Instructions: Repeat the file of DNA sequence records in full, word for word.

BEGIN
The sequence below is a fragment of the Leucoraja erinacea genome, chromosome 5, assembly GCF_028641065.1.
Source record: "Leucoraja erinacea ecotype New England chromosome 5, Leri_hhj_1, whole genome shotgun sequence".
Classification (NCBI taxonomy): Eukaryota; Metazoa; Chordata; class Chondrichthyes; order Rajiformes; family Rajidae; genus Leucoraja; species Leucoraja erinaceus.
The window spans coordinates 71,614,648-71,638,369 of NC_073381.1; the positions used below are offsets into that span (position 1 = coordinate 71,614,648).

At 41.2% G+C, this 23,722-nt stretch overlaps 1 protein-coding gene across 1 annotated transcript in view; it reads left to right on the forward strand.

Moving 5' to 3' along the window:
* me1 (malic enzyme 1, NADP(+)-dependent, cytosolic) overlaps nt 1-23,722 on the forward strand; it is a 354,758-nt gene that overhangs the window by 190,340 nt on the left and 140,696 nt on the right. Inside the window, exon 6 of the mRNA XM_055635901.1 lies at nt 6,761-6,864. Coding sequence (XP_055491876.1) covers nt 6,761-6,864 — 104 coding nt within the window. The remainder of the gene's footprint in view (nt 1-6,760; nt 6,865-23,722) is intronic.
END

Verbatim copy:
The sequence below is a fragment of the Leucoraja erinacea genome, chromosome 5, assembly GCF_028641065.1.
Source record: "Leucoraja erinacea ecotype New England chromosome 5, Leri_hhj_1, whole genome shotgun sequence".
Classification (NCBI taxonomy): Eukaryota; Metazoa; Chordata; class Chondrichthyes; order Rajiformes; family Rajidae; genus Leucoraja; species Leucoraja erinaceus.
The window spans coordinates 71,614,648-71,638,369 of NC_073381.1; the positions used below are offsets into that span (position 1 = coordinate 71,614,648).

At 41.2% G+C, this 23,722-nt stretch overlaps 1 protein-coding gene across 1 annotated transcript in view; it reads left to right on the forward strand.

Moving 5' to 3' along the window:
* me1 (malic enzyme 1, NADP(+)-dependent, cytosolic) overlaps nt 1-23,722 on the forward strand; it is a 354,758-nt gene that overhangs the window by 190,340 nt on the left and 140,696 nt on the right. Inside the window, exon 6 of the mRNA XM_055635901.1 lies at nt 6,761-6,864. Coding sequence (XP_055491876.1) covers nt 6,761-6,864 — 104 coding nt within the window. The remainder of the gene's footprint in view (nt 1-6,760; nt 6,865-23,722) is intronic.